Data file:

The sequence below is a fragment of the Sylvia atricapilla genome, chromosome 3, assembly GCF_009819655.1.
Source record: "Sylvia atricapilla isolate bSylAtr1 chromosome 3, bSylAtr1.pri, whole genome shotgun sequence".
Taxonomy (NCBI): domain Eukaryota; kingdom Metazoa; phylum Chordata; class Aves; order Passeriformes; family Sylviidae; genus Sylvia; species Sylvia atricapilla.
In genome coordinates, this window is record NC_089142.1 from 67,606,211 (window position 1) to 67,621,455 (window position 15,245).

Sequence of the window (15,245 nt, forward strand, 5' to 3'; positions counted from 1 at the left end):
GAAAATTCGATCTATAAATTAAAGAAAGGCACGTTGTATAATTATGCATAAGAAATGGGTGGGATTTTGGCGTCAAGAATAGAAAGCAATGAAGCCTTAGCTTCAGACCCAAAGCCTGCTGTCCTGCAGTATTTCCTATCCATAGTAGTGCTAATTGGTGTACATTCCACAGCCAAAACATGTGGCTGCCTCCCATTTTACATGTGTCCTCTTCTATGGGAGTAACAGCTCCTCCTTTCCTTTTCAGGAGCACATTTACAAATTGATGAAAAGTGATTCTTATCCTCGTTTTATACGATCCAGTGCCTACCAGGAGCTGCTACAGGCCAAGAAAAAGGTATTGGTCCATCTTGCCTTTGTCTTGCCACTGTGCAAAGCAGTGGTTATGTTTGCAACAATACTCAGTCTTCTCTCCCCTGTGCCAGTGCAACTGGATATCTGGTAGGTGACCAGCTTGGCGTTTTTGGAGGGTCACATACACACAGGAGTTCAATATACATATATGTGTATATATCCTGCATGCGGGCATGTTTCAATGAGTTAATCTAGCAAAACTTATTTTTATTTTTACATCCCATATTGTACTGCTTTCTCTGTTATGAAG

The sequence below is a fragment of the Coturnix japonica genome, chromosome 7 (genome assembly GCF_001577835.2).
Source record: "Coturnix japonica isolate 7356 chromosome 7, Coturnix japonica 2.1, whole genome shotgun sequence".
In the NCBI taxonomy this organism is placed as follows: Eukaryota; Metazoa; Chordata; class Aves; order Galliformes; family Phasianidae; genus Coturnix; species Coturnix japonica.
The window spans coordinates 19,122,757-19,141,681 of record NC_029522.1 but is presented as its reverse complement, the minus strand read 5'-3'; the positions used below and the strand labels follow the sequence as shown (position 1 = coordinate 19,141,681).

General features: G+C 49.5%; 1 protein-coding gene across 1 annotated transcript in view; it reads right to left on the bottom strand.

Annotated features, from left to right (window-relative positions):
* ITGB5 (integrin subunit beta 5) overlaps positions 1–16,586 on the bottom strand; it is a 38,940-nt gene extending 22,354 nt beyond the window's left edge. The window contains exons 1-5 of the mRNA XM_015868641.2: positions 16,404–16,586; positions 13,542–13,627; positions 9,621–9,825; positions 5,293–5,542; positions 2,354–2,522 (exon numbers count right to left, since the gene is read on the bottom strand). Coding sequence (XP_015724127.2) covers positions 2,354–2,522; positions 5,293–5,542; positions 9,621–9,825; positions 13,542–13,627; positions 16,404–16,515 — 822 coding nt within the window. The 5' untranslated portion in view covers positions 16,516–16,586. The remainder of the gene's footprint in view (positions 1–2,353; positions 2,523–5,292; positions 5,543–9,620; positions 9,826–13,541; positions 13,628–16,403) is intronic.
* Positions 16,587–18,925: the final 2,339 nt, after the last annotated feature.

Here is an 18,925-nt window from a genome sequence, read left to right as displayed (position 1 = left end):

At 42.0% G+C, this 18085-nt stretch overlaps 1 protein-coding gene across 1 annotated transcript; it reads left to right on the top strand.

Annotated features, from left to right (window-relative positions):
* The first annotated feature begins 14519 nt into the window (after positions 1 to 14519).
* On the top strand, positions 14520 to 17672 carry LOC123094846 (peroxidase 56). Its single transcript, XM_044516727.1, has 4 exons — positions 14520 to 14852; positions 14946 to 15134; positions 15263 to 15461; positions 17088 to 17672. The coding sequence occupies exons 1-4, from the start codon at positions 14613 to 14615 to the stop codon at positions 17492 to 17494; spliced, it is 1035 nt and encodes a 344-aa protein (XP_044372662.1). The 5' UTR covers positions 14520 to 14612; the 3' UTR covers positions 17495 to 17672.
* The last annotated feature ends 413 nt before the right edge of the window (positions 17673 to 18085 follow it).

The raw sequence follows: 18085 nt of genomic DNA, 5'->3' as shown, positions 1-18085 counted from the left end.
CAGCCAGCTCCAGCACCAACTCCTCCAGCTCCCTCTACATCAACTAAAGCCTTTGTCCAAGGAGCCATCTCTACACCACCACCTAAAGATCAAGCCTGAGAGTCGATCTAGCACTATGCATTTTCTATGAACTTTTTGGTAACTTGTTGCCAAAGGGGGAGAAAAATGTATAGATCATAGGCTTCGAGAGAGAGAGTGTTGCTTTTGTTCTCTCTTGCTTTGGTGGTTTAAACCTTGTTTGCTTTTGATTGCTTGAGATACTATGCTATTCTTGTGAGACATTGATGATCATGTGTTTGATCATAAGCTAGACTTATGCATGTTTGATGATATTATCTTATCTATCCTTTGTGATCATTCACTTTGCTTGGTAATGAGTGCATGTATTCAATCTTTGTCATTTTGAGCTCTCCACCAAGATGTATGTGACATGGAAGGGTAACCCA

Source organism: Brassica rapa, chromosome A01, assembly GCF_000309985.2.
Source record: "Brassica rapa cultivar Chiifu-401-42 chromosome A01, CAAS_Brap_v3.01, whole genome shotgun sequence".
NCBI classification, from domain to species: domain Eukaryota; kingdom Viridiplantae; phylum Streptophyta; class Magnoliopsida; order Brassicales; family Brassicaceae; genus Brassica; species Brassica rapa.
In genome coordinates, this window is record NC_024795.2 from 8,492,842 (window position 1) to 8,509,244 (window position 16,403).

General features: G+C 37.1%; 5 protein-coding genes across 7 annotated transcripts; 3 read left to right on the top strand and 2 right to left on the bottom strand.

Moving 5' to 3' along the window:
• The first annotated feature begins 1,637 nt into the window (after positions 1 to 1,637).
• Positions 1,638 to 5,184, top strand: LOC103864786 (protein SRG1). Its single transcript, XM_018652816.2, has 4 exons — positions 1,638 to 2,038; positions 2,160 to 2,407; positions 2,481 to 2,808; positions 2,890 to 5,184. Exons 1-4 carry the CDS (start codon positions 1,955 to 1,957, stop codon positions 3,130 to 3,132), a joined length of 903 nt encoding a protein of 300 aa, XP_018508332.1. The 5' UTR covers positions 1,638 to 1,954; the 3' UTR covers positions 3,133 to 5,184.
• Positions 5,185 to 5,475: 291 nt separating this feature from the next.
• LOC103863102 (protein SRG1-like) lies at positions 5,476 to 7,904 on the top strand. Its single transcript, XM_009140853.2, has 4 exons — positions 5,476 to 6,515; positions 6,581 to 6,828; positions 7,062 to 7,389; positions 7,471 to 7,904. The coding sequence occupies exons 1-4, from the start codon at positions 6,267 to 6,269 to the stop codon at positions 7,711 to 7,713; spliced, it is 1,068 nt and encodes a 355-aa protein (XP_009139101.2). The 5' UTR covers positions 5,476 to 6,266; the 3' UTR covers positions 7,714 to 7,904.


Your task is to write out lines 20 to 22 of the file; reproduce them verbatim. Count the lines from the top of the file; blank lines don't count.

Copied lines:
* The last annotated feature ends 413 nt before the right edge of the window (positions 17673 to 18085 follow it).

The raw sequence follows: 18085 nt of genomic DNA, 5'->3' as shown, positions 1-18085 counted from the left end.
CAGCCAGCTCCAGCACCAACTCCTCCAGCTCCCTCTACATCAACTAAAGCCTTTGTCCAAGGAGCCATCTCTACACCACCACCTAAAGATCAAGCCTGAGAGTCGATCTAGCACTATGCATTTTCTATGAACTTTTTGGTAACTTGTTGCCAAAGGGGGAGAAAAATGTATAGATCATAGGCTTCGAGAGAGAGAGTGTTGCTTTTGTTCTCTCTTGCTTTGGTGGTTTAAACCTTGTTTGCTTTTGATTGCTTGAGATACTATGCTATTCTTGTGAGACATTGATGATCATGTGTTTGATCATAAGCTAGACTTATGCATGTTTGATGATATTATCTTATCTATCCTTTGTGATCATTCACTTTGCTTGGTAATGAGTGCATGTATTCAATCTTTGTCATTTTGAGCTCTCCACCAAGATGTATGTGACATGGAAGGGTAACCCA